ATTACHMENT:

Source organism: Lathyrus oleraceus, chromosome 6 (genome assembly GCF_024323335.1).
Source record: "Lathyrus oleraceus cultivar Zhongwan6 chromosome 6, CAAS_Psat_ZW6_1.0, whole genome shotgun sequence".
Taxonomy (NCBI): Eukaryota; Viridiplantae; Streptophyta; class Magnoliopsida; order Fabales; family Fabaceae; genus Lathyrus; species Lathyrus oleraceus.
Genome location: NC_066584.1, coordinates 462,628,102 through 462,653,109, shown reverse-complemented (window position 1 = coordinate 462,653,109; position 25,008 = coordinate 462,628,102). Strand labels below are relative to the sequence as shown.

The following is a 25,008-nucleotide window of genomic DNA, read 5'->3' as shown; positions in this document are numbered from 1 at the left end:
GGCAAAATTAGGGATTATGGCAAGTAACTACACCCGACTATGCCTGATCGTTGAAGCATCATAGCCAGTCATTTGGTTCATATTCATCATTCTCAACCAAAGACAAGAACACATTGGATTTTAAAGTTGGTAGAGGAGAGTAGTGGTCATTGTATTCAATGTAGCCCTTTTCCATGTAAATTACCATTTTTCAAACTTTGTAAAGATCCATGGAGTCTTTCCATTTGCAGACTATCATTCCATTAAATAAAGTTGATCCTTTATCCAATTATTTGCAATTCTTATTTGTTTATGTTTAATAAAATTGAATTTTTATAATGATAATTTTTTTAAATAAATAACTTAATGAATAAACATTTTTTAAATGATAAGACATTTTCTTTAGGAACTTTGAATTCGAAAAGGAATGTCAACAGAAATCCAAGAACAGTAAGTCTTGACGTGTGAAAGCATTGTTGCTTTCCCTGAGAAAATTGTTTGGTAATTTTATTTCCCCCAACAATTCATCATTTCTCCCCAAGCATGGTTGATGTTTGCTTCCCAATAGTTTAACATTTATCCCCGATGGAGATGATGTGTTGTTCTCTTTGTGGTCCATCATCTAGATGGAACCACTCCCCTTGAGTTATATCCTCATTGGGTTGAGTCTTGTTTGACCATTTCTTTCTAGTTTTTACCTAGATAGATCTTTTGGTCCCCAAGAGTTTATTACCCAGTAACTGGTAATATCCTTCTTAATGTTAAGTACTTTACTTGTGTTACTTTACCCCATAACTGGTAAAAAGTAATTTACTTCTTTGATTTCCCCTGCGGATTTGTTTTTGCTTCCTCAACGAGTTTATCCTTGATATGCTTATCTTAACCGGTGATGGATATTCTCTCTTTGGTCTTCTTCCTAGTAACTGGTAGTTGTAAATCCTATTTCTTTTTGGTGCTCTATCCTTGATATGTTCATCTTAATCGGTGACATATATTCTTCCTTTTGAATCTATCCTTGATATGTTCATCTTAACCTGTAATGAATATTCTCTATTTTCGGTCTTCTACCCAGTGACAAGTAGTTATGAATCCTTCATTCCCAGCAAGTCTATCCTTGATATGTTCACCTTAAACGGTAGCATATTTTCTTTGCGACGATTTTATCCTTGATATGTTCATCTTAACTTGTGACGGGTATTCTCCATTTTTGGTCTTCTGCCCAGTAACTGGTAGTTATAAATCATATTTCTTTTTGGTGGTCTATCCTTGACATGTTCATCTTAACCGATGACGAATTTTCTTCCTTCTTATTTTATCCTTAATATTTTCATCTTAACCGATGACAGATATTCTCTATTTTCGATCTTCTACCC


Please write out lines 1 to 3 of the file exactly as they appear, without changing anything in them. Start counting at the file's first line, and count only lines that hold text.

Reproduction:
Source organism: Lathyrus oleraceus, chromosome 6 (genome assembly GCF_024323335.1).
Source record: "Lathyrus oleraceus cultivar Zhongwan6 chromosome 6, CAAS_Psat_ZW6_1.0, whole genome shotgun sequence".
Taxonomy (NCBI): Eukaryota; Viridiplantae; Streptophyta; class Magnoliopsida; order Fabales; family Fabaceae; genus Lathyrus; species Lathyrus oleraceus.